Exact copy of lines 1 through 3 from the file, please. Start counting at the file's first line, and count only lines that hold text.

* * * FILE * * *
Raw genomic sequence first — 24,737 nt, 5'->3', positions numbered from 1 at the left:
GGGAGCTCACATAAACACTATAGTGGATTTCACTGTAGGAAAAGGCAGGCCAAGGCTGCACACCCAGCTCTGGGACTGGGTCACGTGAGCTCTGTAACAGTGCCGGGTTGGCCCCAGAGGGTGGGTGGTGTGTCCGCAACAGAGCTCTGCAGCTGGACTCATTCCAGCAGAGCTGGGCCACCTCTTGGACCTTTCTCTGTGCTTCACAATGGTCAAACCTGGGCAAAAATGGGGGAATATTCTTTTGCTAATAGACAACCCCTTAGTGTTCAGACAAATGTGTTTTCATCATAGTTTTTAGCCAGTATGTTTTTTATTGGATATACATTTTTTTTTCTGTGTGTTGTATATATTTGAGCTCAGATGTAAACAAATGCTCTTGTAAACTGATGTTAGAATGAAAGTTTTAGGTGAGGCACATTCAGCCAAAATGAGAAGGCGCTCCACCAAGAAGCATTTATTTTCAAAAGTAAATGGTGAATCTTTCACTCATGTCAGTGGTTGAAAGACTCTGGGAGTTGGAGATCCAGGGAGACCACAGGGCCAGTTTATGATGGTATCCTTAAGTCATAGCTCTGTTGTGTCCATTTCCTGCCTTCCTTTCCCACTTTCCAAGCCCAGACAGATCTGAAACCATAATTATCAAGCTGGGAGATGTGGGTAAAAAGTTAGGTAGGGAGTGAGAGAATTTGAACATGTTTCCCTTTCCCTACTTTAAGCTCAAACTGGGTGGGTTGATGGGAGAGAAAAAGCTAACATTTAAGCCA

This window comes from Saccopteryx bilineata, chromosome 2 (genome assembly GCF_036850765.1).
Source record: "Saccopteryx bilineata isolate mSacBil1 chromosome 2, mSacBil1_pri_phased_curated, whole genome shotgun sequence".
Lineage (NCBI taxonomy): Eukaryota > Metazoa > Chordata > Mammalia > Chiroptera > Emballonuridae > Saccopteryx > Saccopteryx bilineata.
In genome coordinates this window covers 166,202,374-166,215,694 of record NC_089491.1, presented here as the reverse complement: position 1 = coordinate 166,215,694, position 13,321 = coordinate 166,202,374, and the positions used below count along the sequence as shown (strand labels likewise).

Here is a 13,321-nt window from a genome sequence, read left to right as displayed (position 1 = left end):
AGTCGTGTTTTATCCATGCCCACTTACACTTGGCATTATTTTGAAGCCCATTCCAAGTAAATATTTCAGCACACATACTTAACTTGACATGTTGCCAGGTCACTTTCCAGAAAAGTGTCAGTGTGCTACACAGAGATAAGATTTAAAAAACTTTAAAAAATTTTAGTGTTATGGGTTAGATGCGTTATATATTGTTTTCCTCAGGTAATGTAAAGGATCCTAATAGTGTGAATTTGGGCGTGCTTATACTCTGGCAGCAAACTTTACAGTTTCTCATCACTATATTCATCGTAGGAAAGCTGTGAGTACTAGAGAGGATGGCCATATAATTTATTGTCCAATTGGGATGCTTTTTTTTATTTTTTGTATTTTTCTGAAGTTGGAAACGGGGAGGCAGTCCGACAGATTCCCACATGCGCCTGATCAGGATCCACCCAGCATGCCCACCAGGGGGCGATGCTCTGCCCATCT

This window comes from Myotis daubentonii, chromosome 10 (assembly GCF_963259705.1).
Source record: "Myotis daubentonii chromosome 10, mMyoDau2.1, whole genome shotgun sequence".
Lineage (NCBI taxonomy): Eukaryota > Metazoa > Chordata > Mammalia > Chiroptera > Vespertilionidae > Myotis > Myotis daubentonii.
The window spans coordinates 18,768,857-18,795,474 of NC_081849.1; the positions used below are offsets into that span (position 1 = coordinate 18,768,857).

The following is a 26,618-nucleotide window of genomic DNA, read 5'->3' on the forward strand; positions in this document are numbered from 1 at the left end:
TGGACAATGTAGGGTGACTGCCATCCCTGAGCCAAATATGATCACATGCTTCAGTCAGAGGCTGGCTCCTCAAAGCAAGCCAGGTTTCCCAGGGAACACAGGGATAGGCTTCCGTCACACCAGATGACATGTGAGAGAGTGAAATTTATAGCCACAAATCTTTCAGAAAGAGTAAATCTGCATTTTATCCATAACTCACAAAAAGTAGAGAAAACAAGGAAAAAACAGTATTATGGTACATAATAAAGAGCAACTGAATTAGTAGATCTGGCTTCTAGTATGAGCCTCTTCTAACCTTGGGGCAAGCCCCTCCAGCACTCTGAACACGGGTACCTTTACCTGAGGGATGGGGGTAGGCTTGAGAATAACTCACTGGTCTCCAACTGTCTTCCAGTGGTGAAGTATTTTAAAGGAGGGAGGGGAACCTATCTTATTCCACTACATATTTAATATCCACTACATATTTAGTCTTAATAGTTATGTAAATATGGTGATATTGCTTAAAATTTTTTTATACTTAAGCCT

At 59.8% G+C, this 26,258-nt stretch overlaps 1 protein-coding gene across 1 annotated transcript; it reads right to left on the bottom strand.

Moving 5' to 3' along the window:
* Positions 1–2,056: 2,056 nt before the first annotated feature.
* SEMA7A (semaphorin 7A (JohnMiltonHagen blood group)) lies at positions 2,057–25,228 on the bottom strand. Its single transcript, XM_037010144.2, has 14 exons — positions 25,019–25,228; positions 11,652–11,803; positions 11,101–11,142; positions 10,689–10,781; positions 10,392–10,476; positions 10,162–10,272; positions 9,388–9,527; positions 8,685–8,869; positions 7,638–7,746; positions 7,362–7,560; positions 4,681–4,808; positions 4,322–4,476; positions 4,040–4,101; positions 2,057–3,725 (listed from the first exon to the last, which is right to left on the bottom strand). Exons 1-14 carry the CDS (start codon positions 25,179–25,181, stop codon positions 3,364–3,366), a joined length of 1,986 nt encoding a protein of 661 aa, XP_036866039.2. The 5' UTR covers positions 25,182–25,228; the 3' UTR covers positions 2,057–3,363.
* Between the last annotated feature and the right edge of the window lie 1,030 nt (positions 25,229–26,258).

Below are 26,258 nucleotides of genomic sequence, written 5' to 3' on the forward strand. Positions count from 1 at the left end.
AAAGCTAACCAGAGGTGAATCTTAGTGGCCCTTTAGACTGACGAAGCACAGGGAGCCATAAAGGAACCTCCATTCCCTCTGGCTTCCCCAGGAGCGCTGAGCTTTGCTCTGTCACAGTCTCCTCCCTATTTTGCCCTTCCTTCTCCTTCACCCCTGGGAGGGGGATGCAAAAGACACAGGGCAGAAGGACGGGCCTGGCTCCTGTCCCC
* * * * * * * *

Raw genomic sequence first — 24,737 nt, 5'->3', positions numbered from 1 at the left:
GGGAGCTCACATAAACACTATAGTGGATTTCACTGTAGGAAAAGGCAGGCCAAGGCTGCACACCCAGCTCTGGGACTGGGTCACGTGAGCTCTGTAACAGTGCCGGGTTGGCCCCAGAGGGTGGGTGGTGTGTCCGCAACAGAGCTCTGCAGCTGGACTCATTCCAGCAGAGCTGGGCCACCTCTTGGACCTTTCTCTGTGCTTCACAATGGTCAAACCTGGGCAAAAATGGGGGAATATTCTTTTGCTAATAGACAACCCCTTAGTGTTCAGACAAATGTGTTTTCATCATAGTTTTTAGCCAGTATGTTTTTTATTGGATATACATTTTTTTTTCTGTGTGTTGTATATATTTGAGCTCAGATGTAAACAAATGCTCTTGTAAACTGATGTTAGAATGAAAGTTTTAGGTGAGGCACATTCAGCCAAAATGAGAAGGCGCTCCACCAAGAAGCATTTATTTTCAAAAGTAAATGGTGAATCTTTCACTCATGTCAGTGGTTGAAAGACTCTGGGAGTTGGAGATCCAGGGAGACCACAGGGCCAGTTTATGATGGTATCCTTAAGTCATAGCTCTGTTGTGTCCATTTCCTGCCTTCCTTTCCCACTTTCCAAGCCCAGACAGATCTGAAACCATAATTATCAAGCTGGGAGATGTGGGTAAAAAGTTAGGTAGGGAGTGAGAGAATTTGAACATGTTTCCCTTTCCCTACTTTAAGCTCAAACTGGGTGGGTTGATGGGAGAGAAAAAGCTAACATTTAAGCCA

This window comes from Saccopteryx bilineata, chromosome 2 (genome assembly GCF_036850765.1).